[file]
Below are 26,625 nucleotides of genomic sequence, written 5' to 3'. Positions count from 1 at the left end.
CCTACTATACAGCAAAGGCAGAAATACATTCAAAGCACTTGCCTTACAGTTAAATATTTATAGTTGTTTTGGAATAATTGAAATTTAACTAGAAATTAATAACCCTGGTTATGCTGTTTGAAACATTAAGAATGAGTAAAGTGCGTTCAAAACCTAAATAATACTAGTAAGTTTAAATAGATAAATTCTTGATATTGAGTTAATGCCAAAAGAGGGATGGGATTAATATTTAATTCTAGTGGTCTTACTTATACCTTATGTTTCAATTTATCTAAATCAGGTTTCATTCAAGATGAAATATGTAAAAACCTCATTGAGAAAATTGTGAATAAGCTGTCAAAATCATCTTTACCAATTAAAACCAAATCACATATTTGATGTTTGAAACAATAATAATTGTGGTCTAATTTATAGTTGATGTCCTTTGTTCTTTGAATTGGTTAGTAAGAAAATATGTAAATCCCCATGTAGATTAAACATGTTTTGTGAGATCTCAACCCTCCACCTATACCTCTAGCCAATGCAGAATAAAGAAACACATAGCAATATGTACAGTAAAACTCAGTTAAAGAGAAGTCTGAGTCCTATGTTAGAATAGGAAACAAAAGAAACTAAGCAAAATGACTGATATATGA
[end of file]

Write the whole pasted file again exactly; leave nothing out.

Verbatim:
Below are 26,625 nucleotides of genomic sequence, written 5' to 3'. Positions count from 1 at the left end.
CCTACTATACAGCAAAGGCAGAAATACATTCAAAGCACTTGCCTTACAGTTAAATATTTATAGTTGTTTTGGAATAATTGAAATTTAACTAGAAATTAATAACCCTGGTTATGCTGTTTGAAACATTAAGAATGAGTAAAGTGCGTTCAAAACCTAAATAATACTAGTAAGTTTAAATAGATAAATTCTTGATATTGAGTTAATGCCAAAAGAGGGATGGGATTAATATTTAATTCTAGTGGTCTTACTTATACCTTATGTTTCAATTTATCTAAATCAGGTTTCATTCAAGATGAAATATGTAAAAACCTCATTGAGAAAATTGTGAATAAGCTGTCAAAATCATCTTTACCAATTAAAACCAAATCACATATTTGATGTTTGAAACAATAATAATTGTGGTCTAATTTATAGTTGATGTCCTTTGTTCTTTGAATTGGTTAGTAAGAAAATATGTAAATCCCCATGTAGATTAAACATGTTTTGTGAGATCTCAACCCTCCACCTATACCTCTAGCCAATGCAGAATAAAGAAACACATAGCAATATGTACAGTAAAACTCAGTTAAAGAGAAGTCTGAGTCCTATGTTAGAATAGGAAACAAAAGAAACTAAGCAAAATGACTGATATATGA